Humourless Marxist Reviews: Star Wars: The Force Awakens

ForceAwakens

In collaboration with the comrades at Jacobin, who recently published a piece shattering the widespread misconception that the Star Wars trilogy is a progressive work elucidating the tenets of the Maoist concept of “People’s War”, we at Worker’s Spatula wish to contribute our own critique of Star Wars, a series which unfortunately serves as the primary inspiration for thousands of communist revolutionaries around the world, misleading them in the process.

With the long-awaited third and final instalment of the Star Wars trilogy, we at Worker’s Spatula finally feel confident in assessing George Lucas’s contributions to the proletarian ideology and revolutionary science. We regret to say that despite what may have initially been an earnest effort at promoting communism, his films reveal a mind which is scarcely more revolutionary than George Orwell’s.

Not once in the entire Star Wars trilogy does any character make reference to Marxism-Leninism or dialectical materialism. When Luke’s master, Yoba, dies in the first film, while it is true that the Rebel Alliance hold their fists aloft and praise him as a great revolutionary who has become immortalised in their struggle against fascism, no reference to class is to be found in the Rebels’ ideology.

Much of the trilogy centres around a conflict within “the Force”. The Force is meant to have a “light side” and a “dark side”. Therefore, it is a unity of opposites. Clearly George Lucas is familiar with dialectics, and hopes to foster an understanding of Hegelian thinking among young people. This is an effort to be commended. However, “wise” Jedi figures, supposedly “progressive” within the Star Wars context, understand their relationship to the Force in terms of their own ideas, not material relations. The Jedi preach idealism in its purest: As Obi-Wan Kinobi puts it in the second film: “Fears leads to anger, anger leads to hatred, hatred leads to the dark side.” Where is exploitation in all of this? Where are the class relations? History does not progress by means of ideas, ideas reflect the progress of history! Progressives are therefore judged by their relation to the revolutionary masses, the motive force in history, not bourgeois ideals! Get it together, George Lucas! Are you even a Marxist?!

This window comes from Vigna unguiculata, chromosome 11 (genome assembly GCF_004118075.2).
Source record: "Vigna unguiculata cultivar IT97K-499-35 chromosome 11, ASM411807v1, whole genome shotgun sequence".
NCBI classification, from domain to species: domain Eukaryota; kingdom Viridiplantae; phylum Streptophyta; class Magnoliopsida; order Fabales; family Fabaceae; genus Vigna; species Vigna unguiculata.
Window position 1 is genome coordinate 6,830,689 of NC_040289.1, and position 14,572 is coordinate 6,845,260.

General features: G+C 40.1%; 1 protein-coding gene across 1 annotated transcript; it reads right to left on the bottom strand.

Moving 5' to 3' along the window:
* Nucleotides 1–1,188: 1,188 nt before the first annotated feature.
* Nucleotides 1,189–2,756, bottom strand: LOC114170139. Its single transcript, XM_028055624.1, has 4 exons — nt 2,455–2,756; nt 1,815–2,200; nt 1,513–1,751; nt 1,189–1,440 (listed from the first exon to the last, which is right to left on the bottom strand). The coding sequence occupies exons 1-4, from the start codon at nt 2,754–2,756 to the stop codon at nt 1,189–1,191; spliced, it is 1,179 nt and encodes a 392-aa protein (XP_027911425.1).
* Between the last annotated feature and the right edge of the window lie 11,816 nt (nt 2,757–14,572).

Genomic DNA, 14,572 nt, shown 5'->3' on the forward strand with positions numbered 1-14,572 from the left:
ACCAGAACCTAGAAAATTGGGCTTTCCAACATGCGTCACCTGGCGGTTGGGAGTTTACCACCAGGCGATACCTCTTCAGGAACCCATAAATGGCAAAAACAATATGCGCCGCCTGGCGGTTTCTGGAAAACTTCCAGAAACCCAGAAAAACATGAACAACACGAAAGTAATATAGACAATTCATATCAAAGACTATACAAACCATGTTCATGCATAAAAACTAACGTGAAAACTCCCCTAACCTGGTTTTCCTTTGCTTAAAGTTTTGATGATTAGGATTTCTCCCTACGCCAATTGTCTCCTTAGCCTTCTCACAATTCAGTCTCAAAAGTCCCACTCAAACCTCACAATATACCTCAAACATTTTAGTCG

Remember that scene where Luke blows up the Death Star? Do you remember the part afterwards where Luke mentions that you can’t abolish a thing without abolishing the conditions leading to the arising of the thing? Remember when he talked about the negation of the negation? Neither do we!

All of this metaphysical nonsense could be forgiven if this, the final Star Wars film, the Force Awakens, were at least to contain lengthy sections where workers give speeches about their exploitation and alienation as a result of capitalism. But shockingly, J.J. Abrams neglected to follow any of the suggestions we at Worker’s Spatula sent him in response to the draft script that the studio sent us. Clearly J.J. Abrams lacks class consciousness, and will no longer be invited to Worker’s Spatula’s annual New Year’s party.

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17 thoughts on “Humourless Marxist Reviews: Star Wars: The Force Awakens